made no claims for ourselves, nor might we submit to any judicature
whatever, but that, for the rest, we would await His Majesty's gracious

Thereafter we immediately, that is, on the following morning, delivered
our reasons in writing to the said Commissioners.

On the same day we were at the Chancellor's, and declared to him
what had been transacted between us and the Commissioners, and that
we, according to their desire, had presented to them in writing our
arguments regarding the principal matter, that of the letters of mark ;
and we requested that the said Commissioners might be ordered to make
their report so that His Majesty might thereafter give us such a favour-
able reply and dismissal as was justly due to us, as well as to the
consequence and importance of our charge and commission.

The said Lord Chancellor replied very favourably, declaring that he
would recommend the expediting of our business.

On the same day also we visited the Ambassador of England who
resided there at Edinburgh, and gave him a summary account of what
had that day been done in the matter, and requested that he would
kindly recommend our business and commission to His Majesty, as well
as the early despatch thereof; since we did not doubt that Her Majesty
of England had ordered him to do so, and had written previously about
it at length to the King.

To this the Ambassador replied very favourably, that he had orders
from Her Majesty, his mistress, and that she would also willingly employ
him otherwise in our interests should he find our business founded on
right and equity ; adding that he was so certain of the graciousness and
justice of the King, and of his great zeal for the reformed religion, that
it was certain he could give us no other but a favourable and fruitful

The same evening we were visited by the afore-mentioned gentleman,
Joannes Sceineus, who declared to us that he, with his fellow-Commis-
sioners, had seen good to place our written statement in the hands of
Colonel Stuart, seeing that he wished to be heard against it, and that
apparently he intended to hand in a document to the contrary effect, so


as to prolong the business to a great length, and detain us with our
ships of war. We answered that we had before declared and still de-
clare that we had no authority to enter into any lawsuit or discussion
with Stuart, or to reply to any of his writings. Yet we would not prevent
His Majesty and those of his Council from obtaining information regard-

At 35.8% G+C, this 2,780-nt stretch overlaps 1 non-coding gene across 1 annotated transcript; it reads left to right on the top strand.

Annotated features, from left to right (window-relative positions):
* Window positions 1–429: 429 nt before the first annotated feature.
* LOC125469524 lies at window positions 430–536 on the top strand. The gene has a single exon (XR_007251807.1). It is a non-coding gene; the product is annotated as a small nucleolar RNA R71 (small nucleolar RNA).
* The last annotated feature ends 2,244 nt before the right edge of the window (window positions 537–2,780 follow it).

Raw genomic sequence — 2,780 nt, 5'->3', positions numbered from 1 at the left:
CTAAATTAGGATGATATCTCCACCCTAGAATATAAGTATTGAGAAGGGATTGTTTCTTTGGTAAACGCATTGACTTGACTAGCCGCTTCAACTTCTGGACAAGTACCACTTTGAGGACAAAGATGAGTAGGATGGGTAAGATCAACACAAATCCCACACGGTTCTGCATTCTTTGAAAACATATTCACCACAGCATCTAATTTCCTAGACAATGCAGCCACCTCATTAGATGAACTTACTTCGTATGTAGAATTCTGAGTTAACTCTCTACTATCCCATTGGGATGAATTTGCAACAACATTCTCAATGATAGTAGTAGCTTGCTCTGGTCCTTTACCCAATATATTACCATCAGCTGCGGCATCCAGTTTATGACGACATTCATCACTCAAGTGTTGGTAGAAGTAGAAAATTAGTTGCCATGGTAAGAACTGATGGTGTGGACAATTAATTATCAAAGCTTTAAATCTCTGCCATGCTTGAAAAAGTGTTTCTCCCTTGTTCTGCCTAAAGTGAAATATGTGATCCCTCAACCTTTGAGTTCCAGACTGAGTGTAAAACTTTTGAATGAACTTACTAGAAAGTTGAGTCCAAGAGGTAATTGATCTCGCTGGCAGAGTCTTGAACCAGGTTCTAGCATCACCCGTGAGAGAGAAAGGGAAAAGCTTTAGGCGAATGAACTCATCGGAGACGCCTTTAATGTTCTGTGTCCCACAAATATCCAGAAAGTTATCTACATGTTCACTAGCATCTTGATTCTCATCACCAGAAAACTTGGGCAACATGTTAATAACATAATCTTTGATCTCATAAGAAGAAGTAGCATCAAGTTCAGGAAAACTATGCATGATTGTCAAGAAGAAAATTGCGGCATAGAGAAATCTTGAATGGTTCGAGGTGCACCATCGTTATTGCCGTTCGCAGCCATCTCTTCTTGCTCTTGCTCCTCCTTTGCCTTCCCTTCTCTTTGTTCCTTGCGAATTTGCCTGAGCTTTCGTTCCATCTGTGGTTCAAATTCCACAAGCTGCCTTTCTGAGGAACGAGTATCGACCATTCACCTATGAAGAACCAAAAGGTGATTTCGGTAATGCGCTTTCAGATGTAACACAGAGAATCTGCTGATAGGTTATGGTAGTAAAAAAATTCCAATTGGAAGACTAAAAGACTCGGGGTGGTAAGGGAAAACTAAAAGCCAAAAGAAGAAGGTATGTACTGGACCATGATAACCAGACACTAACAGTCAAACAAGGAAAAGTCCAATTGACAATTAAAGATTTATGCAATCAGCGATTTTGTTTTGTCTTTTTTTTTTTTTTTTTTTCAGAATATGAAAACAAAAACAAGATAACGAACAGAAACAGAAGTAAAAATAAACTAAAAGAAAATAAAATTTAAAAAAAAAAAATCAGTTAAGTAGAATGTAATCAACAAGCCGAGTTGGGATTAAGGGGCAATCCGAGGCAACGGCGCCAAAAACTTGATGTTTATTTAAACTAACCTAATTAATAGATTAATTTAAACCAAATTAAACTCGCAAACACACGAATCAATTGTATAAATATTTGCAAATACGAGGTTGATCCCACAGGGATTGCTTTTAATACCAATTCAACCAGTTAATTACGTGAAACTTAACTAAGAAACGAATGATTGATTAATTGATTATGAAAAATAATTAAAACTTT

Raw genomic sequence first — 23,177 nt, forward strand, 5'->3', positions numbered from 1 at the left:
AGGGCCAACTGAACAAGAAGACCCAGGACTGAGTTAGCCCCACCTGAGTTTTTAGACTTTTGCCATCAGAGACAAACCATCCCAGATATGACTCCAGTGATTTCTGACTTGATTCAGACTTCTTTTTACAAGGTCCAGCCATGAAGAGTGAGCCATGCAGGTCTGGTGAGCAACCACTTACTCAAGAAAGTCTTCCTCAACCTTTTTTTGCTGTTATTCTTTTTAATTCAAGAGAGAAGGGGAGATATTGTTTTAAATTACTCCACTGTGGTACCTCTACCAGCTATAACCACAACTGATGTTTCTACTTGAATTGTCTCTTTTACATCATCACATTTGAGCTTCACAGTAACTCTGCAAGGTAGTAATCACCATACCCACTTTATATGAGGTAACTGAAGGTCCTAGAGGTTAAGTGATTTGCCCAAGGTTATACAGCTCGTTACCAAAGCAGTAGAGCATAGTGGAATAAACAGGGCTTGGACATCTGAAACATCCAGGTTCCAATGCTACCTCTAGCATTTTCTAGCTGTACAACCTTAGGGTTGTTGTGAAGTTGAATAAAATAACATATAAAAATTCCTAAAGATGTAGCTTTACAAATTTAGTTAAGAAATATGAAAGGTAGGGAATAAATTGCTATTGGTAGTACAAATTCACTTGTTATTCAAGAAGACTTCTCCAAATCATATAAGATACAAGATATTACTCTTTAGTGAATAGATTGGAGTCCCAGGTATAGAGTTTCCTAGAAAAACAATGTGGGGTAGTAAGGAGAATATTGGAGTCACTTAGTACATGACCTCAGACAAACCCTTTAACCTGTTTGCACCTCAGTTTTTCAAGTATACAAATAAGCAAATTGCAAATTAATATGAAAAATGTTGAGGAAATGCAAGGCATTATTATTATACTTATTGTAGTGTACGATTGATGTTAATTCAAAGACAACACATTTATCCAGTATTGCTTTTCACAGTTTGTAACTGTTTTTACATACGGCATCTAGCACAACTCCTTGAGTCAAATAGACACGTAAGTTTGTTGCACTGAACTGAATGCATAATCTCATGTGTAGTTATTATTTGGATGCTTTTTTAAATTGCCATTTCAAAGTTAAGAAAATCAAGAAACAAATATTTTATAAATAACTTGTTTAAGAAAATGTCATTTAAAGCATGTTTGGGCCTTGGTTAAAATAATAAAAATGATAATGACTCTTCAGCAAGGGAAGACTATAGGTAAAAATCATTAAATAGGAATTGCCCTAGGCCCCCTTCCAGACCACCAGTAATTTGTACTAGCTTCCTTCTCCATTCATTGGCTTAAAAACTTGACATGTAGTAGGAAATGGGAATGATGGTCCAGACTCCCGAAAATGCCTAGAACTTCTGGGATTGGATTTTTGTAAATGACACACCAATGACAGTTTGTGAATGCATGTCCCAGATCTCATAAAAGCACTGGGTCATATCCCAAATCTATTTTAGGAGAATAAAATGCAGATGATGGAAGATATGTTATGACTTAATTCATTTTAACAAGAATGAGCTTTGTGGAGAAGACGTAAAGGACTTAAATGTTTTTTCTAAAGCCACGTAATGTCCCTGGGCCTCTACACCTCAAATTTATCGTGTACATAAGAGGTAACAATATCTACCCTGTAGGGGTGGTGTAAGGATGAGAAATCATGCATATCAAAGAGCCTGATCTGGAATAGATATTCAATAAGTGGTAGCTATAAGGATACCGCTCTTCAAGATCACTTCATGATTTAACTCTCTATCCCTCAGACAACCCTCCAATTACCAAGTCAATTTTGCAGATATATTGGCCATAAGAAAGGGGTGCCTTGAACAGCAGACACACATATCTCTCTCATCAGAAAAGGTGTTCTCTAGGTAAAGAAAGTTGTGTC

ing our proposition and reasons from Colonel Stuart or in any other
fashion they pleased. That we, therefore, intended taking all the
responsibility of it on ourselves, to solicit and prosecute a reply from His

On the last day of the said month of May the said gentleman, Sceineus,
came again, telling us that Colonel Stuart had drawn up a certain writing,
first in Scotch, which was afterwards translated into Latin ; but that he,
having looked it over with the other Commissioners, had found it
irrelevant and otherwise unseemly, so much so that they had corrected
and altered it ; and it would have to be properly rewritten ; which would
be done within a day or two, and desiring that we should speak to my
lord the Chancellor about it, and pray him that the Commissioners might
have their audience. This we afterwards did, and continue to do, through
the afore-mentioned Adrianus Damannus.

Then, understanding in the meantime that the said Colonel Stuart was
talking loudly and boasting that we had been too late in stating our
reasons against the letters of marque he pretended to, inasmuch as they
had already been granted in all due form, and that the King would not
now recall what he had done with the consent of the Estates, we went to
the Chancellor and again refreshed his Lordship's memory regarding the
reasons which we had laid before His Majesty on that subject ; and in
order that he might have something to show in writing, we gave the said
Lord Chancellor a document in French thereanent, in order that he
might be pleased, -when the Report of the Commissioners should be
considered, also to make reference to it ; praying also for a final

In the meantime there came to us the Deputies of the towns, who
were assembled at Edinburgh with the clergy and nobles to welcome us,
and to assure us of their affection ; and that they wished nothing more
than to maintain good relations with the United Netherlands, in order to
preserve the freedom of the trade, which they intended not to have
obstructed ; and so far as they had intelligence as to our commission or
might by us be further informed, they would be glad that we should
make use of their services.

We, in return, thanked them, making similar protestation ; and,
further, declared that the object of our embassy was known to every one,
as tending to come to a settlement about certain pretended letters of